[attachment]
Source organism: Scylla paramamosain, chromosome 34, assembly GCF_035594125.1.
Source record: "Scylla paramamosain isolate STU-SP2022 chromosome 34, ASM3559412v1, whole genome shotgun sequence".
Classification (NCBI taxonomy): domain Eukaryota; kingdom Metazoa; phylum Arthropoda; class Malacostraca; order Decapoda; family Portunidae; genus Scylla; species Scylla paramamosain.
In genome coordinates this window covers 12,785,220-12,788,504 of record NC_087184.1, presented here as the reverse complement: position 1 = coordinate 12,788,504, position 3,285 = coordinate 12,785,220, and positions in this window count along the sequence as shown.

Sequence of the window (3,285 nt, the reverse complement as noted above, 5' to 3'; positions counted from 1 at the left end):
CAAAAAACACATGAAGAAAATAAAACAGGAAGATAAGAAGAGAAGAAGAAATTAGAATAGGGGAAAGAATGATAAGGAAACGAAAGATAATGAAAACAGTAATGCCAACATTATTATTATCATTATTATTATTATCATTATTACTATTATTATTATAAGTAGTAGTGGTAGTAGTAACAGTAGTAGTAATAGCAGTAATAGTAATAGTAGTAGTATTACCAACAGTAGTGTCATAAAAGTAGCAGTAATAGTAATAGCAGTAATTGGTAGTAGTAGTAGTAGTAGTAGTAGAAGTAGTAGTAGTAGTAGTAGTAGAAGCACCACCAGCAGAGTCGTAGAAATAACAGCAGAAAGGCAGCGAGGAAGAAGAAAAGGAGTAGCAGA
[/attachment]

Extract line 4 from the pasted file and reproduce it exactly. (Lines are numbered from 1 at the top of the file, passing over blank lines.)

In genome coordinates this window covers 12,785,220-12,788,504 of record NC_087184.1, presented here as the reverse complement: position 1 = coordinate 12,788,504, position 3,285 = coordinate 12,785,220, and positions in this window count along the sequence as shown.